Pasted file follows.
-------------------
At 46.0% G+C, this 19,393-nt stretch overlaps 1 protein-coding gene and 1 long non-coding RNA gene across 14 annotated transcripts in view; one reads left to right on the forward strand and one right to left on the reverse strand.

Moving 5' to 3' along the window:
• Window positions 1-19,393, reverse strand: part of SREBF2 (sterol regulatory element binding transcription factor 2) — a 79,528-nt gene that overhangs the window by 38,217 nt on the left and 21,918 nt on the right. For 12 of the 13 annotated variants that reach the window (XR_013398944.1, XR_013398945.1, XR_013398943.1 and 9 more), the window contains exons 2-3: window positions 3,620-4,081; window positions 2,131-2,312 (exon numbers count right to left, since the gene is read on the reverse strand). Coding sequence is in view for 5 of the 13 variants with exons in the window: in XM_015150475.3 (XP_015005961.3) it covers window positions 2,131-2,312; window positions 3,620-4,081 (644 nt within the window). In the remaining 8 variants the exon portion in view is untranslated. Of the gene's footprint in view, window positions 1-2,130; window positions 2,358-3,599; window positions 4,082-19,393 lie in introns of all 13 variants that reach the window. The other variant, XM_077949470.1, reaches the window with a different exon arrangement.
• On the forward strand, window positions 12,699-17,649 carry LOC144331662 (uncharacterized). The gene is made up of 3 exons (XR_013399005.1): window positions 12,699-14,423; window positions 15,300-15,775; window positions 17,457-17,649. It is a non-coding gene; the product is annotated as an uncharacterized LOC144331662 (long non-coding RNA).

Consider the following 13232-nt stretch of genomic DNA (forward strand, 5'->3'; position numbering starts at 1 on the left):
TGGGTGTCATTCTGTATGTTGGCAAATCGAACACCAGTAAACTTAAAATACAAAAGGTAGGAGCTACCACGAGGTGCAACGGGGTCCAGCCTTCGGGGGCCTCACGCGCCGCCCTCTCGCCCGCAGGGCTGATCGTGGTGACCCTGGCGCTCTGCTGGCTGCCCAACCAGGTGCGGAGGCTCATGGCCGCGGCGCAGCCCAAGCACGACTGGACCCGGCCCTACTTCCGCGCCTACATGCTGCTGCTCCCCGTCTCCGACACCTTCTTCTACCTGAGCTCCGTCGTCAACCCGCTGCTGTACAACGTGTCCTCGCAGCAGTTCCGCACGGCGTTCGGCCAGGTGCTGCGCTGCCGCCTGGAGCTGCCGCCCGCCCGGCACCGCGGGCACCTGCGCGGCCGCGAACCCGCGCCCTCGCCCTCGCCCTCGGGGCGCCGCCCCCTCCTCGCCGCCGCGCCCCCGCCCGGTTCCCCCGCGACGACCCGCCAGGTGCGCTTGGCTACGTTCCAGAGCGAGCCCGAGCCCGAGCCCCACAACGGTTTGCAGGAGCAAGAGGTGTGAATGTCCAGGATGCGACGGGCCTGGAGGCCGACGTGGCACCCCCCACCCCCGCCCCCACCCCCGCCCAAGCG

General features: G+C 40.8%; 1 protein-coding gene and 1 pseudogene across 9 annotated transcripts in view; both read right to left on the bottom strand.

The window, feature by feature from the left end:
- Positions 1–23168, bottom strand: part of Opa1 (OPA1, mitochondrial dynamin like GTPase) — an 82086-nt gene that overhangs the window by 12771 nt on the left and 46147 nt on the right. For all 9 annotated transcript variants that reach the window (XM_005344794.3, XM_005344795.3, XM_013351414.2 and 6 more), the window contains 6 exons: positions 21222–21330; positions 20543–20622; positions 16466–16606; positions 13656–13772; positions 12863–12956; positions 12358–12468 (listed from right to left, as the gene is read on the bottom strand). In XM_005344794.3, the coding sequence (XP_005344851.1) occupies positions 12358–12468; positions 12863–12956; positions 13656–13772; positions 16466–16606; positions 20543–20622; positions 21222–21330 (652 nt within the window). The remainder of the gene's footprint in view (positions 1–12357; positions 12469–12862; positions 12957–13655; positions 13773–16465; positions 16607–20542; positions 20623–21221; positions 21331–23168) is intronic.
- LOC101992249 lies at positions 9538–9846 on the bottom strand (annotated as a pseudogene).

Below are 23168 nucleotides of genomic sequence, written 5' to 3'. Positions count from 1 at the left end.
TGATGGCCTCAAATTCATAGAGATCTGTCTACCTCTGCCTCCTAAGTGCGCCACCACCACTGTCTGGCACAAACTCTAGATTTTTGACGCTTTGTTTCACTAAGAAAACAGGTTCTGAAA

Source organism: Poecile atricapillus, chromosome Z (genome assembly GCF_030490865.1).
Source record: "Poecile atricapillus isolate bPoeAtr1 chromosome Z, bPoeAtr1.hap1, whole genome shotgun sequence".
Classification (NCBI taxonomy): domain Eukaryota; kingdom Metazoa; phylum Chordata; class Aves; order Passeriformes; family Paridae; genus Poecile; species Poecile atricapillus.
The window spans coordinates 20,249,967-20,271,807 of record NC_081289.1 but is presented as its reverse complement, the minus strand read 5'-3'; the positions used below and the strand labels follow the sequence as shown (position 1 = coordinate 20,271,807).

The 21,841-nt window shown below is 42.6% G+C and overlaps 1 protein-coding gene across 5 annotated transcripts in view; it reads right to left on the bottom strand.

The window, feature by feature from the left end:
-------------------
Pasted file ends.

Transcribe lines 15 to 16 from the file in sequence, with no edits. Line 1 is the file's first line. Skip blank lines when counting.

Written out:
Classification (NCBI taxonomy): domain Eukaryota; kingdom Metazoa; phylum Chordata; class Aves; order Passeriformes; family Paridae; genus Poecile; species Poecile atricapillus.
The window spans coordinates 20,249,967-20,271,807 of record NC_081289.1 but is presented as its reverse complement, the minus strand read 5'-3'; the positions used below and the strand labels follow the sequence as shown (position 1 = coordinate 20,271,807).